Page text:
Housing inventory running low in the Comox Valley

The Comox Valley’s running out of houses.

Local realtors are selling 100 houses a month right now, and there are only 218 houses for sale.

“If no more product is added to the supply, then by September we will have no houses or townhouses to sell and just a smattering of apartment condos,” said Marty Douglas, Managing Broker, RE/MAX Ocean Pacific Realty, in his monthly report.

As a result there is no buyer relief in sight – competing offers and homes being sold above the asking price will continue.

“Great for sellers. Buyers from Vancouver and Victoria will overpower local buyers with their equity advantage.

“Tenants too will be affected as local landlords recognize the opportunity to cash in their investment.” Douglas said.

The 12-month average sale price of a Valley home is $458,393, up 18 per cent from last year.

And here’s a shocking statistic: If you bought an average home in Cumberland in 2007 you paid $264,572. Today’s price is $512,698.

The Vancouver Island Real Estate Board reports that in June, 621 single-family properties sold, compared to 712 last June, a decrease of 13 per cent.

Inventory of homes for sale decreased, too, by 20 per cent.

“Demand continues to exceed supply, with well-priced properties quickly selling once they hit the market,” said Janice Stromar, VIREB President in the June report.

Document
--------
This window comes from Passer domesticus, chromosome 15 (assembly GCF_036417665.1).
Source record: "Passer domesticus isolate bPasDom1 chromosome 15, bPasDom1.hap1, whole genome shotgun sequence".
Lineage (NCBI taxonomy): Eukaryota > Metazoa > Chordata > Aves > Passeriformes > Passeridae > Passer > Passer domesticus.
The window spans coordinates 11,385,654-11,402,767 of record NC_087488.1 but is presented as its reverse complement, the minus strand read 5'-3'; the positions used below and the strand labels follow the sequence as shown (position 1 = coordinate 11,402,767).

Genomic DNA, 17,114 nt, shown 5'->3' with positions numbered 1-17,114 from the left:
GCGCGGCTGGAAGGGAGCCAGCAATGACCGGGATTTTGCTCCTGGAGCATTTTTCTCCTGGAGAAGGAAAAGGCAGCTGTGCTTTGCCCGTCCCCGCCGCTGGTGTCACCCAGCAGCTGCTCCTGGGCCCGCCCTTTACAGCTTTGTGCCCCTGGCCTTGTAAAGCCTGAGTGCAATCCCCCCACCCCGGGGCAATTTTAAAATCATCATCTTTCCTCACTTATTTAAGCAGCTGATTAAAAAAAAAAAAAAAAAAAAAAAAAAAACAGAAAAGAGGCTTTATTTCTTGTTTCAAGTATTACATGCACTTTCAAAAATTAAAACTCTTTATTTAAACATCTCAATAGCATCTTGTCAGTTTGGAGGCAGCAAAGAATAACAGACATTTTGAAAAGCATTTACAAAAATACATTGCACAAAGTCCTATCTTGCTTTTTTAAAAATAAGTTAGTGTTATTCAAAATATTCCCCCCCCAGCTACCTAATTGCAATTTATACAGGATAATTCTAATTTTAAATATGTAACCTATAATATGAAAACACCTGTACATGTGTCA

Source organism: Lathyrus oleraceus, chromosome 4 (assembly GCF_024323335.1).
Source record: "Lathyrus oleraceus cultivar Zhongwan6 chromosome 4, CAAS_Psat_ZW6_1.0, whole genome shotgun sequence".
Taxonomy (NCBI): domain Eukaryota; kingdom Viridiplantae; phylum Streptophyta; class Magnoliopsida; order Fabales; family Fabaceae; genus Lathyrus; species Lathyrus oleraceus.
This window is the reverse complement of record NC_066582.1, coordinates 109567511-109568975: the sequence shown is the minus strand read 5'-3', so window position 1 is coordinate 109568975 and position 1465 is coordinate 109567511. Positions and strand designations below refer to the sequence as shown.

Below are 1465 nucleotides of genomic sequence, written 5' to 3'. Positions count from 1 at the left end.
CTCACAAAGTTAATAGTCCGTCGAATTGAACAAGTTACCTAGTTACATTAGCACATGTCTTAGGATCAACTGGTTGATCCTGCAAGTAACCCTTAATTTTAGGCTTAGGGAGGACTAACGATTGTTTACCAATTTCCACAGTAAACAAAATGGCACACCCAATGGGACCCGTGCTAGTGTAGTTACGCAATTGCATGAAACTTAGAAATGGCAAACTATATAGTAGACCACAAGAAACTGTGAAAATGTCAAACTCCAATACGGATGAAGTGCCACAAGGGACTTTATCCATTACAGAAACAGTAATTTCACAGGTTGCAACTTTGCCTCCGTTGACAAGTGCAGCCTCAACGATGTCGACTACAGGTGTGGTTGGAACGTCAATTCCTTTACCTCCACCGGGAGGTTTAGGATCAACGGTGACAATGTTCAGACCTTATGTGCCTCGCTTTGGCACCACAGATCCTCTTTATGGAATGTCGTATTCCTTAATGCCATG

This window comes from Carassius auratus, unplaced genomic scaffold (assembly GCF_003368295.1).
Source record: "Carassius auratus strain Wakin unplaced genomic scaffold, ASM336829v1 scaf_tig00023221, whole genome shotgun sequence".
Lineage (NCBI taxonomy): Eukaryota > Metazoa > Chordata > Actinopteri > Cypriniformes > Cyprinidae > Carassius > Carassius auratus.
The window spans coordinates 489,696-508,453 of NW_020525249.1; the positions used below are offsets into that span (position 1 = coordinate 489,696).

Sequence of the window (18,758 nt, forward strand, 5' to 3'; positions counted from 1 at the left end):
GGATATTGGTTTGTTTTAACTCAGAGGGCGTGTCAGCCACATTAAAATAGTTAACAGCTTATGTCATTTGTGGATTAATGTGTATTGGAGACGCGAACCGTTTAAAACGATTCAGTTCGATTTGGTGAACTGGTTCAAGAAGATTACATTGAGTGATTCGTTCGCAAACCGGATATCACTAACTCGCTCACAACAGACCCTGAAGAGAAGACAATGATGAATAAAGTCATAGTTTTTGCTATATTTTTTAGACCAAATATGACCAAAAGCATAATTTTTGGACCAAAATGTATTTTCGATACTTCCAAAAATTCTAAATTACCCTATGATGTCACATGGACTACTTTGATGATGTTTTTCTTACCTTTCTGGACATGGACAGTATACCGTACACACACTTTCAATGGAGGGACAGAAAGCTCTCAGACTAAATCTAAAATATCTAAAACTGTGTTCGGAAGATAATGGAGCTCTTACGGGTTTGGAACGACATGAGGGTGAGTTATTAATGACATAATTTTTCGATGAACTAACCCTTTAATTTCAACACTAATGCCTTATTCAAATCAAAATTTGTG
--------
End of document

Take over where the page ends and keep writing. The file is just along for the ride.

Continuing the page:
“We’ve been in a sellers’ market for months now, and buyers are snapping up available properties.

“Multiple offers are commonplace, which is frustrating for buyers and their agents,” she said.

In June, the benchmark price of a single-family home in the VIREB area (north of the Malahat) rose to $444,500, up 18 per cent from one year ago.

Prices increased in every zone, ranging from 15 per cent in Parksville-Qualicum to 21 per cent in the Comox Valley.

The benchmark price of an apartment condo in June rose 28 per cent board-wide from the previous year, with Comox Valley posting an increase of 42 per cent. Townhouses also registered big price increases, from 24 per cent board-wide, to 40 per cent in the Valley.

Cheapest place to buy a home north of the Malahat? Port Alberni, with a benchmark home price of $241,600, which is still up 20 per cent from a year ago.

Here are other communities’ prices:

* Duncan, $403,400

* Nanaimo, $479,300

* Parksville-Qualicum, $497,600

* Campbell River, $348,500

Economist Brendan Ogmundson of the British Columbia Real Estate Association affirms that strong economic fundamentals continue to fuel housing demand in the province.

“A healthy provincial job market, low interest rates, and consumer confidence are all contributing to robust housing demand throughout most of British Columbia,” he said. “BCREA expects the provincial economy to grow by 3.3 per cent this year, which will likely be the highest in Canada.”

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